Our theme for February is actually a challenge: write a piece without using first person pronouns (I, me, we, etc.)
Let’s say that you own a hotel. You name it “Hotel Infinity.”
It’s a very large and successful hotel – yugggggge – even. In fact, it’s so yuggggge that there are an infinite number of rooms in your hotel.
This is great for business. How great, you ask? Well, it’s sold out. No vacancy. There are an infinite number of people in your infinite number of rooms.
Then John comes into your lobby. He needs a room. How do you get him a room? (Spoiler alert: answer below.)
Answer: Have each guest add one to her room number. John can take Room 1.
No sweat, right? All good. You’re just in time for your next task.
Suppose John owns a bus company. It’s called “Infinity Bus Company.” And it’s a very successful bus company. So successful, in fact, that John can fit an infinite number of people on his bus. And sure enough, he does.
And all of them want a room in your hotel. How do you get a room for them?
Answer: Have each guest multiply his room number by two. The passengers can fit in the odd numbered rooms.
But that’s not all, no. Because, as his business’s name may imply, John does not own only one bus. He owns an infinite number of buses.
Now suppose one day, business is very good for both you and John. Your hotel is full of an infinite number of people. And each and every one of John’s infinite number of buses is filled with an infinite number of people. How do you get them all a room?
Answer: Have each guest multiply her room number by two. This will leave the odd numbered rooms open. Assign each bus with a different prime number, starting with 3, 5, 7, 11, etc. This will be the base to which each person’s seat number is an exponent. For example, person 5 on the first bus would be in room number 3^5 = 243. Person 13 on the third bus would be in room number 7^13= 96,889,010,407. Told you it was a yugggggge hotel.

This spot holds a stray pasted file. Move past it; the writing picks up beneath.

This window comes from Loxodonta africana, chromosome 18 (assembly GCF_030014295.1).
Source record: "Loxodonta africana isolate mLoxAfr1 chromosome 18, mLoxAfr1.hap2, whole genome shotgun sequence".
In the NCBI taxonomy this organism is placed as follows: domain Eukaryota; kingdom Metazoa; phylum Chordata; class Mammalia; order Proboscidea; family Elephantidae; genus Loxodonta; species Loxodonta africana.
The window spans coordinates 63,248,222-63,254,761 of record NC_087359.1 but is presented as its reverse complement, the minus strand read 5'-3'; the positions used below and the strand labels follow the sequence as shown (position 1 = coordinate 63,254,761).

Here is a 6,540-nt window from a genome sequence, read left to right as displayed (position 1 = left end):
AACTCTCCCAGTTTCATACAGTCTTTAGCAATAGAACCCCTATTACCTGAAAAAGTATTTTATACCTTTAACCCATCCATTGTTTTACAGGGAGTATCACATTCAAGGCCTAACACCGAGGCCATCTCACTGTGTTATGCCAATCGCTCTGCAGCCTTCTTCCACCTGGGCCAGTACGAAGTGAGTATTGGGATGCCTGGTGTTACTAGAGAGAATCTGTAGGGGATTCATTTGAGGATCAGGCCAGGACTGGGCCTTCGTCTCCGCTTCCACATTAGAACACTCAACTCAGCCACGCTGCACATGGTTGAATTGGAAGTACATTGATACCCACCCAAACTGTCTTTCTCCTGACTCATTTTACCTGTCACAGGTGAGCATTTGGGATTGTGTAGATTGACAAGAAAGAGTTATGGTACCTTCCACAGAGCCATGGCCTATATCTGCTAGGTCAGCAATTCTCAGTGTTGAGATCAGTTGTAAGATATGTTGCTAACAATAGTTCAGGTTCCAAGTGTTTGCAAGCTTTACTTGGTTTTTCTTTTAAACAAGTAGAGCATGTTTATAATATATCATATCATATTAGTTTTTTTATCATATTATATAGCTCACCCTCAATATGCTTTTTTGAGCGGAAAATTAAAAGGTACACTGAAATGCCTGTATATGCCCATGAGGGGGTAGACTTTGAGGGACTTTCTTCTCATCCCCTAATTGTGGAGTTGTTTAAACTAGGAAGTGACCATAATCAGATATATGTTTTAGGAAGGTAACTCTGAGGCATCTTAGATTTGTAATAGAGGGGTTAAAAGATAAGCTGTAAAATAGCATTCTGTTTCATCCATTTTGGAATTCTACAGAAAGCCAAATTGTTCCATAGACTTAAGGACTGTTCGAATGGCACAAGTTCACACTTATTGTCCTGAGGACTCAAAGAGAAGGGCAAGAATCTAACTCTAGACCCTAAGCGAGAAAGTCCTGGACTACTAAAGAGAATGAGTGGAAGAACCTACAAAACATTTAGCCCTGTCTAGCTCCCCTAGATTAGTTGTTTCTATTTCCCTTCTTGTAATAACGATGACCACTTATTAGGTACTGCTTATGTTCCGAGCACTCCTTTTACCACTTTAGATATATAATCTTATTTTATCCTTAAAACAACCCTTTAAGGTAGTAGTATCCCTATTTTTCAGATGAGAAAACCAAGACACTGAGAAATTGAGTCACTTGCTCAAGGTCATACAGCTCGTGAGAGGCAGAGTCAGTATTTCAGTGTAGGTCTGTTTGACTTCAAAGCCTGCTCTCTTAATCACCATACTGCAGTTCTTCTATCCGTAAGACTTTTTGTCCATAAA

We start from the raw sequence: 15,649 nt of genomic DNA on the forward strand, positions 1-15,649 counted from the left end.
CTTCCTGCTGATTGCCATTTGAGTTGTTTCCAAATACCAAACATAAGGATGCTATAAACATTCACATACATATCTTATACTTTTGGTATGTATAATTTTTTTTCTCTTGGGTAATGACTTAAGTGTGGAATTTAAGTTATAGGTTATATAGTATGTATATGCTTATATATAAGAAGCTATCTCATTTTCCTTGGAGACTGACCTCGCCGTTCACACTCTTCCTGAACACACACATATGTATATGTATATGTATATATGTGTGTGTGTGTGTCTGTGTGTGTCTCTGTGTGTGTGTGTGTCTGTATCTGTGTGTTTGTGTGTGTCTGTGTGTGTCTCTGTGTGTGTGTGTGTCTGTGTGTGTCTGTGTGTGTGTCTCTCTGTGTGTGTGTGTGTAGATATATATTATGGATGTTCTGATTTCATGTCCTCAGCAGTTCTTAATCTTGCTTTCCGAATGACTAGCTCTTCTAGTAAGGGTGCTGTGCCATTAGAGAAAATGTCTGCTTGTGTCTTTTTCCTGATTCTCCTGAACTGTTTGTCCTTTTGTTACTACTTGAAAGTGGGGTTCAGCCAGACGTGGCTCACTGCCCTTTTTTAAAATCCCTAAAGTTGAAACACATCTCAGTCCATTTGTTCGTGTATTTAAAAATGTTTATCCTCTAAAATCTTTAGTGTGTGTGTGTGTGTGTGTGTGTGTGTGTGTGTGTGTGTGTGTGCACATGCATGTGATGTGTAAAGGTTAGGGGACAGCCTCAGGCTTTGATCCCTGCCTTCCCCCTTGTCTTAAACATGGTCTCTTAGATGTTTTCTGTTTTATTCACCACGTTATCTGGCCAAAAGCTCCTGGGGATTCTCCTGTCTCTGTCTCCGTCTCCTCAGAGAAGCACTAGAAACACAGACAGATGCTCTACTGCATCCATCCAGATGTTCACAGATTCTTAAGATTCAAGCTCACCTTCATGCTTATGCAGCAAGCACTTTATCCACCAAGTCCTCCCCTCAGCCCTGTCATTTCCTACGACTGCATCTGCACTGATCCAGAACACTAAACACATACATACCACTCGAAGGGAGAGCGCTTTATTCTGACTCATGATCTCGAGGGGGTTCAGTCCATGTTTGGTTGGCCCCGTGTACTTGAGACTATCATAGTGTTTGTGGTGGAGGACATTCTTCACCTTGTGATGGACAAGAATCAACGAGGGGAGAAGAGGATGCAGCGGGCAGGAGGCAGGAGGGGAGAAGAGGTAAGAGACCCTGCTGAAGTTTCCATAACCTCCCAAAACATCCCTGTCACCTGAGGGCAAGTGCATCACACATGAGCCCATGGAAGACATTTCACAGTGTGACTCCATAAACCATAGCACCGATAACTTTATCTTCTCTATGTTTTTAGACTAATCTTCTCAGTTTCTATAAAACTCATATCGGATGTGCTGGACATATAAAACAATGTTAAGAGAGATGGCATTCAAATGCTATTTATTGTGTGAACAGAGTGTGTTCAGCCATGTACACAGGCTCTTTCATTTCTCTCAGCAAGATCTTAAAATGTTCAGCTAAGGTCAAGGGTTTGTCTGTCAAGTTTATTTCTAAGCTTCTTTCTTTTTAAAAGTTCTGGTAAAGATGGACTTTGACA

Yes, there is a fourth level to the problem. It involves “Infinity Car Ferry” service – an infinite number of people on an infinite number of buses on an infinite number of car ferries. I think you can guess where it’s going. You can find the answer here, on the Wikipedia page for Hilbert’s paradox of the Grand Hotel.
But this problem is my favorite because it represents the very best that the study of mathematics has to offer.
It’s a great story. It’s impossible to explain this problem without smile on your face. It’s accessible but not easy. It’s not something most people have ever thought about – and the solution is just within reach.
It requires connecting some dots. To solve this problem, you need to be able to mix and match some basic operations with infinity, some principles of prime numbers, and a little countably infinite set theory.
And most importantly, it requires creativity. To a third grader memorizing times tables, math can be mechanical and rote. Heck, it can feel that way in college. Somehow, math often gets a rap as the least creative subject of study.
But mathematics at its best is a pursuit into the unknown, equipped with a few tools with which you are familiar and a solution that requires an innovative use for them.
It’s erasing two pages of a proof because you went down a rabbit trail – and you’re likely about to start down another. And it’s the moment when the wheels stop turning and it all finally clicks.
Life is often about finding creative solutions for unprecedented problems. Perhaps the telling of “Hotel Infinity” gets us one step closer to that infinite goal.
Ryan Struyk (’14) graduated from Calvin with majors in political science and mathematics. He currently covers the 2016 elections for abc News in Washington. He’s also done political polling in New York City and reported on the Idaho state legislature for the Associated Press in Boise. In his free time, Ryan enjoys talking about inferential statistics, music theory, and his beloved Detroit Tigers.